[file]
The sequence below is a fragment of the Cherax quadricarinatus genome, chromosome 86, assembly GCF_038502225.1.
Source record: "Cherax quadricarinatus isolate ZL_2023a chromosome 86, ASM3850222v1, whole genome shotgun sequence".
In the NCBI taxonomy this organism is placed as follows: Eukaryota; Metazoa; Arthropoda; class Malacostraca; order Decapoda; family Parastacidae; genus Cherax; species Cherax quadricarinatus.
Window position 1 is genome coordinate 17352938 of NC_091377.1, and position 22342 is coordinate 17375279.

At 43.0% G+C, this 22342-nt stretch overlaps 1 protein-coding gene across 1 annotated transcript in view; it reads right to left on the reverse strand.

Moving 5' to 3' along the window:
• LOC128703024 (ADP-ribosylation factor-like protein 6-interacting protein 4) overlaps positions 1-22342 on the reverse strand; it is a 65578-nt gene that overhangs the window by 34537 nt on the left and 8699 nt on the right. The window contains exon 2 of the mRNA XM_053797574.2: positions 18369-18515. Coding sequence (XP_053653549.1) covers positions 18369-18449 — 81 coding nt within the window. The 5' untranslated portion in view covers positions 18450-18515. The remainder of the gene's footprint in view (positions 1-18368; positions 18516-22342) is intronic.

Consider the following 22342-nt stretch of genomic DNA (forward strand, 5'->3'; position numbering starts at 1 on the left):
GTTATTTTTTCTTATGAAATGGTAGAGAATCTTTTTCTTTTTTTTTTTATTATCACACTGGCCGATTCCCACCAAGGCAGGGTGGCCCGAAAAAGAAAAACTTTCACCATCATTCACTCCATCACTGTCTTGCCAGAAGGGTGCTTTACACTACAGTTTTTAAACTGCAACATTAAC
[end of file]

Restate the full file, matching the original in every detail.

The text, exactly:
The sequence below is a fragment of the Cherax quadricarinatus genome, chromosome 86, assembly GCF_038502225.1.
Source record: "Cherax quadricarinatus isolate ZL_2023a chromosome 86, ASM3850222v1, whole genome shotgun sequence".
In the NCBI taxonomy this organism is placed as follows: Eukaryota; Metazoa; Arthropoda; class Malacostraca; order Decapoda; family Parastacidae; genus Cherax; species Cherax quadricarinatus.
Window position 1 is genome coordinate 17352938 of NC_091377.1, and position 22342 is coordinate 17375279.

At 43.0% G+C, this 22342-nt stretch overlaps 1 protein-coding gene across 1 annotated transcript in view; it reads right to left on the reverse strand.

Moving 5' to 3' along the window:
• LOC128703024 (ADP-ribosylation factor-like protein 6-interacting protein 4) overlaps positions 1-22342 on the reverse strand; it is a 65578-nt gene that overhangs the window by 34537 nt on the left and 8699 nt on the right. The window contains exon 2 of the mRNA XM_053797574.2: positions 18369-18515. Coding sequence (XP_053653549.1) covers positions 18369-18449 — 81 coding nt within the window. The 5' untranslated portion in view covers positions 18450-18515. The remainder of the gene's footprint in view (positions 1-18368; positions 18516-22342) is intronic.

Consider the following 22342-nt stretch of genomic DNA (forward strand, 5'->3'; position numbering starts at 1 on the left):
GTTATTTTTTCTTATGAAATGGTAGAGAATCTTTTTCTTTTTTTTTTTATTATCACACTGGCCGATTCCCACCAAGGCAGGGTGGCCCGAAAAAGAAAAACTTTCACCATCATTCACTCCATCACTGTCTTGCCAGAAGGGTGCTTTACACTACAGTTTTTAAACTGCAACATTAAC